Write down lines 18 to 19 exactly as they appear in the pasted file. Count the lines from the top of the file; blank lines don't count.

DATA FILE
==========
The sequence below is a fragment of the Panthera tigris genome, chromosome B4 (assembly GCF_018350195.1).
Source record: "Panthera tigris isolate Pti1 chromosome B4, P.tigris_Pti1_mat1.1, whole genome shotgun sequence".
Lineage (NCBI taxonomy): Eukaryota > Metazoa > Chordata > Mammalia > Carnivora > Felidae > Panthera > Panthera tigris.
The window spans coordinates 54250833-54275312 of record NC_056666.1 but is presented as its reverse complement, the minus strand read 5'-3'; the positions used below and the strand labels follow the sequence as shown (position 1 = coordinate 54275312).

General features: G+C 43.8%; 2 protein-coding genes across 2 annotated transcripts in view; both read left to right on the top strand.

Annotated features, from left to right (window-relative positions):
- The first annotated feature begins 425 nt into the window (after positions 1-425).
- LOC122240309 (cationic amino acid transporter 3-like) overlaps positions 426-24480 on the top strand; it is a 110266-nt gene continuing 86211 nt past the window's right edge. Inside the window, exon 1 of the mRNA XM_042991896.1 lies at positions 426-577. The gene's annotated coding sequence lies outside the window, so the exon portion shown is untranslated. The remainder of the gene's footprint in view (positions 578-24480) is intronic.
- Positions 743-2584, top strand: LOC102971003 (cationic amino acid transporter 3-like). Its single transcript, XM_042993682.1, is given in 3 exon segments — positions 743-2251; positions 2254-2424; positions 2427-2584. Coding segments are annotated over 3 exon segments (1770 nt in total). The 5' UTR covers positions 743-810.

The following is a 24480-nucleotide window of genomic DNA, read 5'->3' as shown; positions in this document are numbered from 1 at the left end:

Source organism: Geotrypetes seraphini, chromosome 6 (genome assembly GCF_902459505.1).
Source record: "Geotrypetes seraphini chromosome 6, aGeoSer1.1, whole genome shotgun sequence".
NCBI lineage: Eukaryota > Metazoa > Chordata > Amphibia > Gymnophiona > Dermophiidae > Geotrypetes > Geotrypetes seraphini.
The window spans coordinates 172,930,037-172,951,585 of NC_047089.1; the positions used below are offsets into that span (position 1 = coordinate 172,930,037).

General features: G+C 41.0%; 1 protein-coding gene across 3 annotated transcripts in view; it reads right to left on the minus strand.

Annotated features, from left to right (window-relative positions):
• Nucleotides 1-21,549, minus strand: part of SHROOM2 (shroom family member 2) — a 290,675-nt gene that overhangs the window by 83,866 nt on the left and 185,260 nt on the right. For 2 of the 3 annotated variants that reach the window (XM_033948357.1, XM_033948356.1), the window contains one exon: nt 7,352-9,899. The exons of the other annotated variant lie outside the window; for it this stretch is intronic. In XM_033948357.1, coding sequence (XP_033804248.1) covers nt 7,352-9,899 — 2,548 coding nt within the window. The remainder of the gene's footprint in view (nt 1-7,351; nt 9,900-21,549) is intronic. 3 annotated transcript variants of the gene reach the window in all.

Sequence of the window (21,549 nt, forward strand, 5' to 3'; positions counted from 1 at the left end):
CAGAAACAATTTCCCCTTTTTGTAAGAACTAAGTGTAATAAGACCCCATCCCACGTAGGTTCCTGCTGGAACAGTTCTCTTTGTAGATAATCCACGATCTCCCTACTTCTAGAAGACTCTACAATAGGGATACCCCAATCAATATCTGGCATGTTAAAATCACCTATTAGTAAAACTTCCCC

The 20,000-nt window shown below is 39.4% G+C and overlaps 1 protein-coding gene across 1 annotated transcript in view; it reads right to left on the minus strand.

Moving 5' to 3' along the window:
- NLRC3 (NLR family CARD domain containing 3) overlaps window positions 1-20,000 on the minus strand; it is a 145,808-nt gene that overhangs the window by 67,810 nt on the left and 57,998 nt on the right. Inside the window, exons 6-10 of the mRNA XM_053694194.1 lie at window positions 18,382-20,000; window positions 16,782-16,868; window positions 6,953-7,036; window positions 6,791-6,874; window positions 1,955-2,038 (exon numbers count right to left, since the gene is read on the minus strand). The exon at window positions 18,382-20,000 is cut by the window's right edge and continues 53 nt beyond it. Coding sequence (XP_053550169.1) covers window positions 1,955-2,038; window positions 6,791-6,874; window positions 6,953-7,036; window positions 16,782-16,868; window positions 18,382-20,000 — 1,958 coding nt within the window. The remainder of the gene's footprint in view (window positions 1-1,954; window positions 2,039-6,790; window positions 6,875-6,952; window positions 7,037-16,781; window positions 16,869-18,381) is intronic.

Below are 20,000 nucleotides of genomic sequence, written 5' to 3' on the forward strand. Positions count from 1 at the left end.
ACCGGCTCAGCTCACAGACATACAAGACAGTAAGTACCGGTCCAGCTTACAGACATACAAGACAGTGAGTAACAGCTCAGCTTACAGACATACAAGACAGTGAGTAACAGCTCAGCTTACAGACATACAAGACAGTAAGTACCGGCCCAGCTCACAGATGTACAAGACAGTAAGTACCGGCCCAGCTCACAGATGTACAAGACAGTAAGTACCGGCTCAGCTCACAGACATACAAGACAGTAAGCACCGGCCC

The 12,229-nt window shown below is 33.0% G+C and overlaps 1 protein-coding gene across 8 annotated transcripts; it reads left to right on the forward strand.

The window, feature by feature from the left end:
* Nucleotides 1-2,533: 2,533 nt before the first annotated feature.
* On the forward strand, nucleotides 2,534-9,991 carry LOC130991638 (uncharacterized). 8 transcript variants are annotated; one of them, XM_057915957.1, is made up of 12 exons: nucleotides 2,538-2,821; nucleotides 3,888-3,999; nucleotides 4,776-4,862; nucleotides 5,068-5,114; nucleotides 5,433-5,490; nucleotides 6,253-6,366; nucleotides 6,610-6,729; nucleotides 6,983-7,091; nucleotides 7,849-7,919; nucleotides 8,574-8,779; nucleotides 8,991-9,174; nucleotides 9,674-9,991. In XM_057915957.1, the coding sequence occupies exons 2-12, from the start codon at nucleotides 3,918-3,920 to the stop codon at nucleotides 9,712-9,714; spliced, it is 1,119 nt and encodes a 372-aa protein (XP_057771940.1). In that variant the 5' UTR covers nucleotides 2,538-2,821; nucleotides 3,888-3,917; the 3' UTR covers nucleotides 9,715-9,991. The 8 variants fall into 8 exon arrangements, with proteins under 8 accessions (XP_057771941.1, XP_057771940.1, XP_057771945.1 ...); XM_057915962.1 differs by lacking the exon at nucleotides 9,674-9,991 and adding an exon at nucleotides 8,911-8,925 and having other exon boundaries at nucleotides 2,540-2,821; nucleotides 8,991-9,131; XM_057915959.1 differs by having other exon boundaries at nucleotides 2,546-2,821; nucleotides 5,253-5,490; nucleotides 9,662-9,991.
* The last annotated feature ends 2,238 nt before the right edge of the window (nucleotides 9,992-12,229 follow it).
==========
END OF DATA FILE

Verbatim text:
Sequence of the window (21,549 nt, forward strand, 5' to 3'; positions counted from 1 at the left end):
CAGAAACAATTTCCCCTTTTTGTAAGAACTAAGTGTAATAAGACCCCATCCCACGTAGGTTCCTGCTGGAACAGTTCTCTTTGTAGATAATCCACGATCTCCCTACTTCTAGAAGACTCTACAATAGGGATACCCCAATCAATATCTGGCATGTTAAAATCACCTATTAGTAAAACTTCCCC